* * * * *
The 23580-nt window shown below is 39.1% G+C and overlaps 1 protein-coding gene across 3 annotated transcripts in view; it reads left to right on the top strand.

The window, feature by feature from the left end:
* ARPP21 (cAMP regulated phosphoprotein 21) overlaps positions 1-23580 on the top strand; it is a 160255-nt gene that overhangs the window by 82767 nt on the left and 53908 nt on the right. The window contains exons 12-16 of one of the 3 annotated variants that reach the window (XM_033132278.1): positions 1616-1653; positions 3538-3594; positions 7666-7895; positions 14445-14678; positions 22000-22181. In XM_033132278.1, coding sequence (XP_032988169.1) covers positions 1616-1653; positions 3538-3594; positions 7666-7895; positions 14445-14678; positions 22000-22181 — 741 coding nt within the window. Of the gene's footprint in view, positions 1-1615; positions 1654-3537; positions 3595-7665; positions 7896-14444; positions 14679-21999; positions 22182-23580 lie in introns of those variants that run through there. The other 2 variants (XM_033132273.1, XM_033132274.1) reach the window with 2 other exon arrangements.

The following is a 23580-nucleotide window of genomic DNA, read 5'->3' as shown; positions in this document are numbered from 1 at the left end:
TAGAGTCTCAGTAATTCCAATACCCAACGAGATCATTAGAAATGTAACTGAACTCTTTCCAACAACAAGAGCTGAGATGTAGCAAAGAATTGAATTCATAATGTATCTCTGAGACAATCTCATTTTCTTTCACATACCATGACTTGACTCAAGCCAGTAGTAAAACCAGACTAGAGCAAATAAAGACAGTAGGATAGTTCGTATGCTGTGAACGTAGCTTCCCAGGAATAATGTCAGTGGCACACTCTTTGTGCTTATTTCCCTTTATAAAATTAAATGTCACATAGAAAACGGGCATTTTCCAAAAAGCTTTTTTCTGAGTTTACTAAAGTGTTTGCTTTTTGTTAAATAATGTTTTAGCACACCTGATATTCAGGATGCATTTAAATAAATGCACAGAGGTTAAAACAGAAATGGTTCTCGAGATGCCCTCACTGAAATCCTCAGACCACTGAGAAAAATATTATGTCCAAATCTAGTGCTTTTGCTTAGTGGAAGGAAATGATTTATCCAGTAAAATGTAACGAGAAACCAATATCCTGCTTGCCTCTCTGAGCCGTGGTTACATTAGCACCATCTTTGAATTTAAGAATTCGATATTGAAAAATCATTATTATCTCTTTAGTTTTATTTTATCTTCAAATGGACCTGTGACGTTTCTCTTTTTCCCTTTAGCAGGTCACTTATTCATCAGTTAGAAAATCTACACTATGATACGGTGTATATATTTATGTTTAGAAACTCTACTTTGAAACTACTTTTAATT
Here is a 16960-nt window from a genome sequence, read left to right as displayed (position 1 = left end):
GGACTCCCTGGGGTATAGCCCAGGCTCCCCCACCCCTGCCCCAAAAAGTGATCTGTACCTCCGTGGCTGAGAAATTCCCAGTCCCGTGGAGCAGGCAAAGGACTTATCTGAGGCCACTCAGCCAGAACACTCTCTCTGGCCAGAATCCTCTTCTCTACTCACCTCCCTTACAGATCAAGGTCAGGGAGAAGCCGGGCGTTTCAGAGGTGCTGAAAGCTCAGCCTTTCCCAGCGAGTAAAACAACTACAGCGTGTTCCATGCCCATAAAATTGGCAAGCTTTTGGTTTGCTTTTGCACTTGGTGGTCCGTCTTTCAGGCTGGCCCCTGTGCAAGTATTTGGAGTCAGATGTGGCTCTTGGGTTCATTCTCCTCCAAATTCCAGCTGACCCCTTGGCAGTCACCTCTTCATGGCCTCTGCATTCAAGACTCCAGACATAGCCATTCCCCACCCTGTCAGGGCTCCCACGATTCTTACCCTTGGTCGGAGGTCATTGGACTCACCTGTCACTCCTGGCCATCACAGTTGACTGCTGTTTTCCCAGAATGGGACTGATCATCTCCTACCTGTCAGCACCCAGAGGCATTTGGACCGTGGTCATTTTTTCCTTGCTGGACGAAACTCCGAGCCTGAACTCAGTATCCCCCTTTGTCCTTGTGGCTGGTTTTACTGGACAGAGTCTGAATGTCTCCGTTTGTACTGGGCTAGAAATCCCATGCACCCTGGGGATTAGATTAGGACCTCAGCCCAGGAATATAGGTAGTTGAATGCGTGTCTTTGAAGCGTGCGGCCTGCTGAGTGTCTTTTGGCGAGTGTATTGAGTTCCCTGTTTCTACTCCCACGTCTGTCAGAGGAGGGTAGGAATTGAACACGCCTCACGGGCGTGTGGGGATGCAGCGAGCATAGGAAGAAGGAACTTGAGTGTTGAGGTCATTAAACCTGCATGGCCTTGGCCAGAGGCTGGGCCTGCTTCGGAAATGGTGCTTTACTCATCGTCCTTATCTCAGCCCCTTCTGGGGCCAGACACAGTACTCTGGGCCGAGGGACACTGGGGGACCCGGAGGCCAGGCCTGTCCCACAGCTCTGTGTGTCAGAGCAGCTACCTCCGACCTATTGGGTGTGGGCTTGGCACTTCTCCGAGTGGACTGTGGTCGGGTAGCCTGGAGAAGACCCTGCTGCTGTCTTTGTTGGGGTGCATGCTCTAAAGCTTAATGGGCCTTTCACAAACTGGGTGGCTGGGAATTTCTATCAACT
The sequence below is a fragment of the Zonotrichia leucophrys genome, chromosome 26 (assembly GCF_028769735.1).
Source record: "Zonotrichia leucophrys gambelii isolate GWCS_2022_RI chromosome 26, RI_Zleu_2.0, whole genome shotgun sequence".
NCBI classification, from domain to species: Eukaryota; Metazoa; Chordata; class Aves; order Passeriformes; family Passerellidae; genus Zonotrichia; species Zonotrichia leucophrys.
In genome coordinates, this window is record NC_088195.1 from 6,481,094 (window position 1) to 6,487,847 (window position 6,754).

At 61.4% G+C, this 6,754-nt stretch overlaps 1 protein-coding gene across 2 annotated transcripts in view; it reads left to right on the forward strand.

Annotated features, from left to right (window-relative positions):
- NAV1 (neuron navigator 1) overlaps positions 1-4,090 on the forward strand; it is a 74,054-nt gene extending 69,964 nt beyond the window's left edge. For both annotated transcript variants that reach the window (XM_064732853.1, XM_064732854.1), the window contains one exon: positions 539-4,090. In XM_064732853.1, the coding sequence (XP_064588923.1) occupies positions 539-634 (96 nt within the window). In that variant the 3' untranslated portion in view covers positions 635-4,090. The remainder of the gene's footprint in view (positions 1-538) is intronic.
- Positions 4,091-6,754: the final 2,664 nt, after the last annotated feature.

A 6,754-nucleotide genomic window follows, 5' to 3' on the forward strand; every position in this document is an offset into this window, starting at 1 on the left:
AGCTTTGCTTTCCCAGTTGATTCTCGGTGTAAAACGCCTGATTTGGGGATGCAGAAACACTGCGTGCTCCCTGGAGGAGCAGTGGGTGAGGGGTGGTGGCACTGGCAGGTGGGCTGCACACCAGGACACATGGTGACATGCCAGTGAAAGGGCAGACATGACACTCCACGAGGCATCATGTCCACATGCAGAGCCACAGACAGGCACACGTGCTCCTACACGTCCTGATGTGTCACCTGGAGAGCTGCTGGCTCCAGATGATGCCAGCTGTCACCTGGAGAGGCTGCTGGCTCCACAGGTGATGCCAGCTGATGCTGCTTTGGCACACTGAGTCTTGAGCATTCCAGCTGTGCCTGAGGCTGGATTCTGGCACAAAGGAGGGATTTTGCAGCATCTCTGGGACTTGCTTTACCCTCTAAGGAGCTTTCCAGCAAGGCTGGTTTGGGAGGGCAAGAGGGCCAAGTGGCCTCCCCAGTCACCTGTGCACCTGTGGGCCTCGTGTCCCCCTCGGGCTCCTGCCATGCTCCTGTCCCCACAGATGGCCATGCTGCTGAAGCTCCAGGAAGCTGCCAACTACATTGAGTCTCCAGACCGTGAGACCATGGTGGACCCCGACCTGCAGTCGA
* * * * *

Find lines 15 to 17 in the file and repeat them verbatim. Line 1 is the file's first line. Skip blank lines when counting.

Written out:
- Positions 4,091-6,754: the final 2,664 nt, after the last annotated feature.

A 6,754-nucleotide genomic window follows, 5' to 3' on the forward strand; every position in this document is an offset into this window, starting at 1 on the left:
AGCTTTGCTTTCCCAGTTGATTCTCGGTGTAAAACGCCTGATTTGGGGATGCAGAAACACTGCGTGCTCCCTGGAGGAGCAGTGGGTGAGGGGTGGTGGCACTGGCAGGTGGGCTGCACACCAGGACACATGGTGACATGCCAGTGAAAGGGCAGACATGACACTCCACGAGGCATCATGTCCACATGCAGAGCCACAGACAGGCACACGTGCTCCTACACGTCCTGATGTGTCACCTGGAGAGCTGCTGGCTCCAGATGATGCCAGCTGTCACCTGGAGAGGCTGCTGGCTCCACAGGTGATGCCAGCTGATGCTGCTTTGGCACACTGAGTCTTGAGCATTCCAGCTGTGCCTGAGGCTGGATTCTGGCACAAAGGAGGGATTTTGCAGCATCTCTGGGACTTGCTTTACCCTCTAAGGAGCTTTCCAGCAAGGCTGGTTTGGGAGGGCAAGAGGGCCAAGTGGCCTCCCCAGTCACCTGTGCACCTGTGGGCCTCGTGTCCCCCTCGGGCTCCTGCCATGCTCCTGTCCCCACAGATGGCCATGCTGCTGAAGCTCCAGGAAGCTGCCAACTACATTGAGTCTCCAGACCGTGAGACCATGGTGGACCCCGACCTGCAGTCGA